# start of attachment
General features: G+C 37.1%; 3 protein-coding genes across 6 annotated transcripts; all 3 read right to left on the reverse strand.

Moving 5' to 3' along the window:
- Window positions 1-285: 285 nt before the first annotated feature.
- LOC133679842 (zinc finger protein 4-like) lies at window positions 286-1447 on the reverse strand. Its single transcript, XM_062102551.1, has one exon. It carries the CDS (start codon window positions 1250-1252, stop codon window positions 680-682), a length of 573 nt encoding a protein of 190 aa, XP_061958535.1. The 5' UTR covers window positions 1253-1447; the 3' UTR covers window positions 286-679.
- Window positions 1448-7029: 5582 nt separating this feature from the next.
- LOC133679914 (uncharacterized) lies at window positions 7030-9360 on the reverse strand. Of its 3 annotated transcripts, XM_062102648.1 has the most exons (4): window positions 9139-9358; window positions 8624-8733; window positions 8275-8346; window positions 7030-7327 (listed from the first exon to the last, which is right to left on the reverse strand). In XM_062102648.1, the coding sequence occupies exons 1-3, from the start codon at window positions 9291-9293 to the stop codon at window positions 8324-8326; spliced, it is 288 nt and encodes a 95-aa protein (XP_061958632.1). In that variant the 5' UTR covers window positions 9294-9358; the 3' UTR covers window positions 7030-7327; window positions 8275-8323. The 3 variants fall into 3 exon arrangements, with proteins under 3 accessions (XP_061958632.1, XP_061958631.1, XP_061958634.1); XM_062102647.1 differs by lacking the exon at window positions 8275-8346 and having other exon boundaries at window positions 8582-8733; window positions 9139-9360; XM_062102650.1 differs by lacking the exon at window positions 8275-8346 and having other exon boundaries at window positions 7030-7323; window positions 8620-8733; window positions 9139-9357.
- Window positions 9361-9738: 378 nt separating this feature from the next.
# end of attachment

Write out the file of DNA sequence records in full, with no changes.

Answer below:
General features: G+C 37.1%; 3 protein-coding genes across 6 annotated transcripts; all 3 read right to left on the reverse strand.

Moving 5' to 3' along the window:
- Window positions 1-285: 285 nt before the first annotated feature.
- LOC133679842 (zinc finger protein 4-like) lies at window positions 286-1447 on the reverse strand. Its single transcript, XM_062102551.1, has one exon. It carries the CDS (start codon window positions 1250-1252, stop codon window positions 680-682), a length of 573 nt encoding a protein of 190 aa, XP_061958535.1. The 5' UTR covers window positions 1253-1447; the 3' UTR covers window positions 286-679.
- Window positions 1448-7029: 5582 nt separating this feature from the next.
- LOC133679914 (uncharacterized) lies at window positions 7030-9360 on the reverse strand. Of its 3 annotated transcripts, XM_062102648.1 has the most exons (4): window positions 9139-9358; window positions 8624-8733; window positions 8275-8346; window positions 7030-7327 (listed from the first exon to the last, which is right to left on the reverse strand). In XM_062102648.1, the coding sequence occupies exons 1-3, from the start codon at window positions 9291-9293 to the stop codon at window positions 8324-8326; spliced, it is 288 nt and encodes a 95-aa protein (XP_061958632.1). In that variant the 5' UTR covers window positions 9294-9358; the 3' UTR covers window positions 7030-7327; window positions 8275-8323. The 3 variants fall into 3 exon arrangements, with proteins under 3 accessions (XP_061958632.1, XP_061958631.1, XP_061958634.1); XM_062102647.1 differs by lacking the exon at window positions 8275-8346 and having other exon boundaries at window positions 8582-8733; window positions 9139-9360; XM_062102650.1 differs by lacking the exon at window positions 8275-8346 and having other exon boundaries at window positions 7030-7323; window positions 8620-8733; window positions 9139-9357.
- Window positions 9361-9738: 378 nt separating this feature from the next.